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Trump’s playbook for planting suspicion

A conceptual illustration of Donald Trump suspiciously peering through the blinds.
Illustration: Sarah Grillo/Axios

President Trump's effort to paint Joe Biden as corrupt — debunked by fact-checkers — fits a pattern of Trump's attacks on enemies: Raise deeply serious questions, regardless of what the facts say; hammer on those questions; never, ever seek finality.

Why it matters: Trump tries to plant seeds of suspicion and doubt, even if he doesn't actually prove a case. He incubates the attacks in perpetuity, rather than seeking an actual resolution. But in Biden's case, they've backfired in a way Trump couldn't have imagined.

How Trump does it:

  • Ask questions, raising the specter of wrongdoing.
  • Be vague and broad with accusations — specifics can be proven wrong.
  • Never seek finality. Once it's over, the innuendo is gone and the attack becomes stale.
  • The suspicions of wrongdoing are always more titillating than the real story.

This is how Trump has worked for years — and not just when there's an election opponent to beat:

1. When Trump promoted the "birther" conspiracy against Barack Obama.

  • It wasn't until Obama produced his long-form birth certificate in 2011 that Trump was forced to give it up, saying: "I was able to do something that nobody else could do."

2. When Trump leveled charges of voter fraud in the 2016 election.

3. When Trump accused Obama of tapping his phones.

  • After being continually pressed for specifics on the unfounded claim, the message from the White House evolved into broader activities of FBI surveillance on Trump campaign associates.
  • He later said the claim was based "on a little bit of a hunch."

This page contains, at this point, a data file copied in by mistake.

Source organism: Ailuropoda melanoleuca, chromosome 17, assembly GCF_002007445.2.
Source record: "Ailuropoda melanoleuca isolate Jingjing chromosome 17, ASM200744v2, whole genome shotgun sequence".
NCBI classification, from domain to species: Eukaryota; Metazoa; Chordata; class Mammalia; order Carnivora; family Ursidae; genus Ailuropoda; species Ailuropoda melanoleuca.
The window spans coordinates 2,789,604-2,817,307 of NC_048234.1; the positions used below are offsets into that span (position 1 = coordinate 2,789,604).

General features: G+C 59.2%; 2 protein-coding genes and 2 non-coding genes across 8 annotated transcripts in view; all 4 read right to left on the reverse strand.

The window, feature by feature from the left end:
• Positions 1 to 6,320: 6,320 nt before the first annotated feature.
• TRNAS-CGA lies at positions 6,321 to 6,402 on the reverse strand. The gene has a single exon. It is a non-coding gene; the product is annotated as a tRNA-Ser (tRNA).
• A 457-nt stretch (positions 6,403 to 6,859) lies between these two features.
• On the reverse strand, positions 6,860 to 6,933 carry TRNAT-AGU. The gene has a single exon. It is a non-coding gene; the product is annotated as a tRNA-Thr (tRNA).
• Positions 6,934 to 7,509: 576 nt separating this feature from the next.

4. When Trump cast "deep state" government workers as agents covertly working to undermine the policy aims of his administration.

  • The "deep state" has at turns been painted without evidence as a force loyal to Obama, Hillary Clinton or the "corrupt FBI" under James Comey.
  • But many of the officials who raised or supported accusations against Trump — including the inspector general in the Ukraine whistleblower story who deemed the complaint credible — were Trump appointees.

5. When Trump painted immigrants as criminals throughout his campaign and presidency.

  • Citing anecdotes and cherry-picking statistics without context, Trump has made his case against immigration by framing it as a threat to domestic safety.
  • By remaining vague, he has skirted statistics that show immigrants have lower crime rates in the United States.

6. When Trump hammered (and continues to hammer) Clinton over her emails and suggested corruption with the Clinton Foundation and the Uranium One deal.

  • All of those controversies were powered by suspicion and innuendo, rather than substantive evidence of wrongdoing. Nonetheless, Trump said repeatedly that Clinton should be jailed.
  • But when he had the opportunity to pursue full answers, he declined to do so.